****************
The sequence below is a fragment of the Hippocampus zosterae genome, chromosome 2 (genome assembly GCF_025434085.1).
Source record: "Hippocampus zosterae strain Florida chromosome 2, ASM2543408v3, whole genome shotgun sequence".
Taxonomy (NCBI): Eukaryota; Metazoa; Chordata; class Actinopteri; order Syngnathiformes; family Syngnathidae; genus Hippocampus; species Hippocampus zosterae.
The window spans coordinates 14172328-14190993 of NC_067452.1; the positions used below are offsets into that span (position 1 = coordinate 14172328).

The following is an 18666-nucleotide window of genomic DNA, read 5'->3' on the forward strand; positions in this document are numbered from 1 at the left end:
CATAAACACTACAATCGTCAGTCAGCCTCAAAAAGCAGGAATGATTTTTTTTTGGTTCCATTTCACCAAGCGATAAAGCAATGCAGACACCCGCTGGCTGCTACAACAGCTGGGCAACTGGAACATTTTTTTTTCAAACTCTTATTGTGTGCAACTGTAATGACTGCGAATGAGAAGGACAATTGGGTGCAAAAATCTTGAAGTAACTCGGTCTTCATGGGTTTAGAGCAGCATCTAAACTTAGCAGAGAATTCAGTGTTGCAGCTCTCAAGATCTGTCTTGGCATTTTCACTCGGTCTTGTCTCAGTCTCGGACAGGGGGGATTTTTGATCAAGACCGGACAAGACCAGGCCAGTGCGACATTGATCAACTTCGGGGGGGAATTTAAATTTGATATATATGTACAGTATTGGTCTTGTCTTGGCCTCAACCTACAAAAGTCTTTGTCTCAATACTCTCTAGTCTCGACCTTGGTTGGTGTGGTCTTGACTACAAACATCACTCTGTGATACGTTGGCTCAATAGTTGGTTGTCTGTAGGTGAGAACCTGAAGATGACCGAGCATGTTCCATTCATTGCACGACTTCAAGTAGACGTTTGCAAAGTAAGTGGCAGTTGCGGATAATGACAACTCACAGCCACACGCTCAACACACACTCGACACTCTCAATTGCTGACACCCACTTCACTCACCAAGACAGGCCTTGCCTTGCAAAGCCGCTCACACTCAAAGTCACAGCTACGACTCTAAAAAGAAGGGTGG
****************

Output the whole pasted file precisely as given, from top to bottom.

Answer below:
The sequence below is a fragment of the Hippocampus zosterae genome, chromosome 2 (genome assembly GCF_025434085.1).
Source record: "Hippocampus zosterae strain Florida chromosome 2, ASM2543408v3, whole genome shotgun sequence".
Taxonomy (NCBI): Eukaryota; Metazoa; Chordata; class Actinopteri; order Syngnathiformes; family Syngnathidae; genus Hippocampus; species Hippocampus zosterae.
The window spans coordinates 14172328-14190993 of NC_067452.1; the positions used below are offsets into that span (position 1 = coordinate 14172328).

The following is an 18666-nucleotide window of genomic DNA, read 5'->3' on the forward strand; positions in this document are numbered from 1 at the left end:
CATAAACACTACAATCGTCAGTCAGCCTCAAAAAGCAGGAATGATTTTTTTTTGGTTCCATTTCACCAAGCGATAAAGCAATGCAGACACCCGCTGGCTGCTACAACAGCTGGGCAACTGGAACATTTTTTTTTCAAACTCTTATTGTGTGCAACTGTAATGACTGCGAATGAGAAGGACAATTGGGTGCAAAAATCTTGAAGTAACTCGGTCTTCATGGGTTTAGAGCAGCATCTAAACTTAGCAGAGAATTCAGTGTTGCAGCTCTCAAGATCTGTCTTGGCATTTTCACTCGGTCTTGTCTCAGTCTCGGACAGGGGGGATTTTTGATCAAGACCGGACAAGACCAGGCCAGTGCGACATTGATCAACTTCGGGGGGGAATTTAAATTTGATATATATGTACAGTATTGGTCTTGTCTTGGCCTCAACCTACAAAAGTCTTTGTCTCAATACTCTCTAGTCTCGACCTTGGTTGGTGTGGTCTTGACTACAAACATCACTCTGTGATACGTTGGCTCAATAGTTGGTTGTCTGTAGGTGAGAACCTGAAGATGACCGAGCATGTTCCATTCATTGCACGACTTCAAGTAGACGTTTGCAAAGTAAGTGGCAGTTGCGGATAATGACAACTCACAGCCACACGCTCAACACACACTCGACACTCTCAATTGCTGACACCCACTTCACTCACCAAGACAGGCCTTGCCTTGCAAAGCCGCTCACACTCAAAGTCACAGCTACGACTCTAAAAAGAAGGGTGG